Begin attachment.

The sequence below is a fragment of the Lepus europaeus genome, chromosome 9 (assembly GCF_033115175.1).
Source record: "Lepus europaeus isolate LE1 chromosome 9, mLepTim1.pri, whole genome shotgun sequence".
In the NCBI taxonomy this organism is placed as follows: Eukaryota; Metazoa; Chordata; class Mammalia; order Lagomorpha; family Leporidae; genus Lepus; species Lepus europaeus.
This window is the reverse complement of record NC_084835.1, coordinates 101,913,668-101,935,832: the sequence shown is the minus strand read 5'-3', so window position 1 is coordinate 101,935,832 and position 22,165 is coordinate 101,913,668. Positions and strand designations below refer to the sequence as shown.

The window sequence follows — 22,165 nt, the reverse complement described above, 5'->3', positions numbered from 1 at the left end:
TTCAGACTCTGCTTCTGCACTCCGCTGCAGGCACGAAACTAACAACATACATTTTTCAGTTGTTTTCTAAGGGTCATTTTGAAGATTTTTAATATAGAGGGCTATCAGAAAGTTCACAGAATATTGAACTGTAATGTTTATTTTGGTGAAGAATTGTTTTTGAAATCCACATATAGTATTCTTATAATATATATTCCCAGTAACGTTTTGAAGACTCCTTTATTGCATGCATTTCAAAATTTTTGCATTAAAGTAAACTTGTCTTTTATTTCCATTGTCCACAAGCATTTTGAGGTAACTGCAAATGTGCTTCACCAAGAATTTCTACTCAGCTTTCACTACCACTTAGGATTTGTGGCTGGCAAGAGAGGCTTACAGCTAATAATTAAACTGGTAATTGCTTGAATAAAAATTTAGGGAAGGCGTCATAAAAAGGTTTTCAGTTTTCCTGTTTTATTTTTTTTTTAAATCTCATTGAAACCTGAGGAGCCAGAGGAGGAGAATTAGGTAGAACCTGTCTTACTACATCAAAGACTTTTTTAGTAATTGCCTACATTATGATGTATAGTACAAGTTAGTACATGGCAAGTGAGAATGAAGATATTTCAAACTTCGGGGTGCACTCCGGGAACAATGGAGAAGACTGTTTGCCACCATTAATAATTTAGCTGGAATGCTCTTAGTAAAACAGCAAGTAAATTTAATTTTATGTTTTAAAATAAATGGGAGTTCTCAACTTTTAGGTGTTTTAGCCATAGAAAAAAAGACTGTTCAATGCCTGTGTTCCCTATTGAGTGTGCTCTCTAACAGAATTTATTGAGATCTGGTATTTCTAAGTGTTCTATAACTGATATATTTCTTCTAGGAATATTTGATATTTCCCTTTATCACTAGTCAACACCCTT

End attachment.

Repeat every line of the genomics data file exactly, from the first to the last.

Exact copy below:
The sequence below is a fragment of the Lepus europaeus genome, chromosome 9 (assembly GCF_033115175.1).
Source record: "Lepus europaeus isolate LE1 chromosome 9, mLepTim1.pri, whole genome shotgun sequence".
In the NCBI taxonomy this organism is placed as follows: Eukaryota; Metazoa; Chordata; class Mammalia; order Lagomorpha; family Leporidae; genus Lepus; species Lepus europaeus.
This window is the reverse complement of record NC_084835.1, coordinates 101,913,668-101,935,832: the sequence shown is the minus strand read 5'-3', so window position 1 is coordinate 101,935,832 and position 22,165 is coordinate 101,913,668. Positions and strand designations below refer to the sequence as shown.

The window sequence follows — 22,165 nt, the reverse complement described above, 5'->3', positions numbered from 1 at the left end:
TTCAGACTCTGCTTCTGCACTCCGCTGCAGGCACGAAACTAACAACATACATTTTTCAGTTGTTTTCTAAGGGTCATTTTGAAGATTTTTAATATAGAGGGCTATCAGAAAGTTCACAGAATATTGAACTGTAATGTTTATTTTGGTGAAGAATTGTTTTTGAAATCCACATATAGTATTCTTATAATATATATTCCCAGTAACGTTTTGAAGACTCCTTTATTGCATGCATTTCAAAATTTTTGCATTAAAGTAAACTTGTCTTTTATTTCCATTGTCCACAAGCATTTTGAGGTAACTGCAAATGTGCTTCACCAAGAATTTCTACTCAGCTTTCACTACCACTTAGGATTTGTGGCTGGCAAGAGAGGCTTACAGCTAATAATTAAACTGGTAATTGCTTGAATAAAAATTTAGGGAAGGCGTCATAAAAAGGTTTTCAGTTTTCCTGTTTTATTTTTTTTTTAAATCTCATTGAAACCTGAGGAGCCAGAGGAGGAGAATTAGGTAGAACCTGTCTTACTACATCAAAGACTTTTTTAGTAATTGCCTACATTATGATGTATAGTACAAGTTAGTACATGGCAAGTGAGAATGAAGATATTTCAAACTTCGGGGTGCACTCCGGGAACAATGGAGAAGACTGTTTGCCACCATTAATAATTTAGCTGGAATGCTCTTAGTAAAACAGCAAGTAAATTTAATTTTATGTTTTAAAATAAATGGGAGTTCTCAACTTTTAGGTGTTTTAGCCATAGAAAAAAAGACTGTTCAATGCCTGTGTTCCCTATTGAGTGTGCTCTCTAACAGAATTTATTGAGATCTGGTATTTCTAAGTGTTCTATAACTGATATATTTCTTCTAGGAATATTTGATATTTCCCTTTATCACTAGTCAACACCCTT